It is not difficult to raise your own plants from seed. Sow, in, from mid-March to early April, using John Innes Potting Compost No. 1 or a seed compost, and prick out into small 7 cm (2-1/2in) pots, filled with John Innes No. 2 or a peat potting compost, when the seedlings have three leaves. For best results, sow in gentle heat, about 10-15°C (50-60°F). Move the plants to their growing positions in mid-late April.
Compared with outdoor tomatoes, the indoor types grow very rapidly, but they are ‘softer’ and more prone to disease. Ventilation, feeding, watering and side-shooting require constant attention.
Varieties of Tomato for Home Growing
The tomatoes listed below are rated as reliable croppers with a good flavour:
There is no hard and fast division between outdoor and indoor varieties – some varieties, however, tolerate outdoor conditions better, though most so-called ‘outdoor’ varieties can be grown successfully indoors.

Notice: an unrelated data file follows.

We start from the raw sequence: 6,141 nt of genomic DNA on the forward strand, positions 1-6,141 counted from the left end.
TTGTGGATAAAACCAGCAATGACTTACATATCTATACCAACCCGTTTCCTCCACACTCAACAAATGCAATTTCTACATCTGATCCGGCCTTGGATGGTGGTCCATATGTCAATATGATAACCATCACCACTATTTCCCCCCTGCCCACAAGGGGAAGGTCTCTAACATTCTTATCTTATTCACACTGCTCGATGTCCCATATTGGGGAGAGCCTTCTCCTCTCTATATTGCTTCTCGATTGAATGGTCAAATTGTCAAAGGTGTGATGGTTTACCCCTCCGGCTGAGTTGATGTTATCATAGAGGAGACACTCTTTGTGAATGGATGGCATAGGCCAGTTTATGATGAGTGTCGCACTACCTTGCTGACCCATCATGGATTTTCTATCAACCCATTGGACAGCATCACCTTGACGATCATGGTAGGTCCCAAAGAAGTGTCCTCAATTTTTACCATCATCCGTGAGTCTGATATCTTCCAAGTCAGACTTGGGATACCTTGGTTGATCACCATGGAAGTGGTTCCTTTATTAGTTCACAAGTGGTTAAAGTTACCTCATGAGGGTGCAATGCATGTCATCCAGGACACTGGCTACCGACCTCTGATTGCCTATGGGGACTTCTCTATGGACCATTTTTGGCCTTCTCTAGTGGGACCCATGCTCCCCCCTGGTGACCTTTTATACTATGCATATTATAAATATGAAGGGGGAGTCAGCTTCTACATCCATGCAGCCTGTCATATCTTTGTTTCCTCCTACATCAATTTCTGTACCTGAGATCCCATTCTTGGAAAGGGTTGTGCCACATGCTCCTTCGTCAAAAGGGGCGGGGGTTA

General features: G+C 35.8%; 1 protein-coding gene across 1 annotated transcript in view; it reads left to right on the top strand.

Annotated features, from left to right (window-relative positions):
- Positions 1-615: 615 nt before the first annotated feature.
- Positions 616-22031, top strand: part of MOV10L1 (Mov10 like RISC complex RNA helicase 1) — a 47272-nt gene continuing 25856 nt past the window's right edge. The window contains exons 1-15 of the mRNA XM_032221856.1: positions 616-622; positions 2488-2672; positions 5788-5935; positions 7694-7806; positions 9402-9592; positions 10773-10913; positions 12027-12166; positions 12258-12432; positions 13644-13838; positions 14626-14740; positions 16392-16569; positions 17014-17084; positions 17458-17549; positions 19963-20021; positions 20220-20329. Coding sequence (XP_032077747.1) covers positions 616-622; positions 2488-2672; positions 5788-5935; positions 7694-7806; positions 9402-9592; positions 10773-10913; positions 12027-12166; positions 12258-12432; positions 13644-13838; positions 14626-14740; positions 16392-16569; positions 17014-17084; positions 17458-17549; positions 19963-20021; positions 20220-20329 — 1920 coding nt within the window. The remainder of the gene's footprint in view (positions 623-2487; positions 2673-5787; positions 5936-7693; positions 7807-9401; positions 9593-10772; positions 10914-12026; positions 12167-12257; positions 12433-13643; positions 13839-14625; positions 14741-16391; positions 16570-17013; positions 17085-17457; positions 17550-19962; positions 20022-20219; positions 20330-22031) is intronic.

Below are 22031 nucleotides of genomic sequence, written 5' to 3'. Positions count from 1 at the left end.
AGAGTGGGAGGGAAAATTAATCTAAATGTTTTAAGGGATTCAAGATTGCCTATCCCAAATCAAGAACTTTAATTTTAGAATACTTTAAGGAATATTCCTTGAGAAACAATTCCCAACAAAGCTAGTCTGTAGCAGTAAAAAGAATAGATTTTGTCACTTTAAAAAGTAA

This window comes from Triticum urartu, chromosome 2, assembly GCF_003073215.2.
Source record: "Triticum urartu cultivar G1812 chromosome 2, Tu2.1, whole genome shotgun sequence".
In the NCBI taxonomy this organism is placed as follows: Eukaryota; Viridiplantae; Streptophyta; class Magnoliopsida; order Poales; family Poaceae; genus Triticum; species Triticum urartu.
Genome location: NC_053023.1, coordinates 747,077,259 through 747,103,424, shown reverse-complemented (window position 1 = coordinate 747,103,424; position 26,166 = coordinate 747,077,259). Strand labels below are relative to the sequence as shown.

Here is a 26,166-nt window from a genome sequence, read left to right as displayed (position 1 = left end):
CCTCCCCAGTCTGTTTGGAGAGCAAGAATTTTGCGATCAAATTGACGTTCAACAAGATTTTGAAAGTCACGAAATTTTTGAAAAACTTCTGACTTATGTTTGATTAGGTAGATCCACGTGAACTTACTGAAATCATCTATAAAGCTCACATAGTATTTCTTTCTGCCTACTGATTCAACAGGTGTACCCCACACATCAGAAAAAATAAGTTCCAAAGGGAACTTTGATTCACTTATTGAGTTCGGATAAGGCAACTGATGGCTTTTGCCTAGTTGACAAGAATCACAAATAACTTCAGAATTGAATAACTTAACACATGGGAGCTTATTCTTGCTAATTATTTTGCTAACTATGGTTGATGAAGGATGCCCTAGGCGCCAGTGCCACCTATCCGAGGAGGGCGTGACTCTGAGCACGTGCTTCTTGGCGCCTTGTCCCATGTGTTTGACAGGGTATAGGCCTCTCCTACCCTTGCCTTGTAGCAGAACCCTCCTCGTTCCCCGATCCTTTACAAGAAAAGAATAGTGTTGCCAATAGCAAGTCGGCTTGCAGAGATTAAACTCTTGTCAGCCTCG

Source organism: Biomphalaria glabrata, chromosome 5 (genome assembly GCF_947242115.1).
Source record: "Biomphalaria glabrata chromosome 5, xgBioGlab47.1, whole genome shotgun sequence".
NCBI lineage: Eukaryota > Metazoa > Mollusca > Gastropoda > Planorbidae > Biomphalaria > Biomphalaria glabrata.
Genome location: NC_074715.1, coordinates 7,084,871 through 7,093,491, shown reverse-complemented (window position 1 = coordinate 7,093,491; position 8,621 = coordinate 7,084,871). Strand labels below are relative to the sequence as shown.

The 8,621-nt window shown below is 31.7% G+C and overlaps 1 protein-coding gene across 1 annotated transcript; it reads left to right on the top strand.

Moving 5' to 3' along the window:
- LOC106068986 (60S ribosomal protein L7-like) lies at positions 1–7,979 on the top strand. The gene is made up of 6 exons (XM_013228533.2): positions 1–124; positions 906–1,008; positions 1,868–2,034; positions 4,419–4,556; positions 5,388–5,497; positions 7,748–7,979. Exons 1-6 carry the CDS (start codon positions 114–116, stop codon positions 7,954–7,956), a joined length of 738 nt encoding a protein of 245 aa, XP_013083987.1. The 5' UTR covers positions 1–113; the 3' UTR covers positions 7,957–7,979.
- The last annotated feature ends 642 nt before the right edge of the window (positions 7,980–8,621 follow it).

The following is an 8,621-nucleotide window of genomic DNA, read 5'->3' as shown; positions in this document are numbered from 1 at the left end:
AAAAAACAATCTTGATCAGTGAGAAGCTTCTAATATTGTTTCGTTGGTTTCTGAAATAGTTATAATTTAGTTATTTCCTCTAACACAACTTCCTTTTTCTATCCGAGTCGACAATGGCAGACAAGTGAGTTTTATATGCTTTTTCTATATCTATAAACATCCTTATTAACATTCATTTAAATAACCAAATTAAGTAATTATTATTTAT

For indoors or out : ‘Ailsa Craig’, ‘Alicante’, ‘Gardeners’ Delight’ (‘Sugar-plum’), ‘Harbinger’, Pixie F1′ (dwarf).
Outdoors only : ‘Alfresco F1’ (dwarf), ‘Sleaford Abundance F1’ (dwarf), ‘Ronaclave F1’, ‘Supermarmande’ (semi-dwarf, with the tasty but ugly continental-type tomatoes).
Indoors only : If you are growing tomatoes indoors primarily for cooking, where flavour is less important, it is worth growing the modern Fl greenhouse varieties which crop heavily and have remarkable disease resistance though unremarkable flavour. ‘Curabel’, ‘Shirley’, ‘Sonatine’ and ‘Ostona’ are recommended. The variety ‘Herald F1’ combines their cropping virtues with good flavour.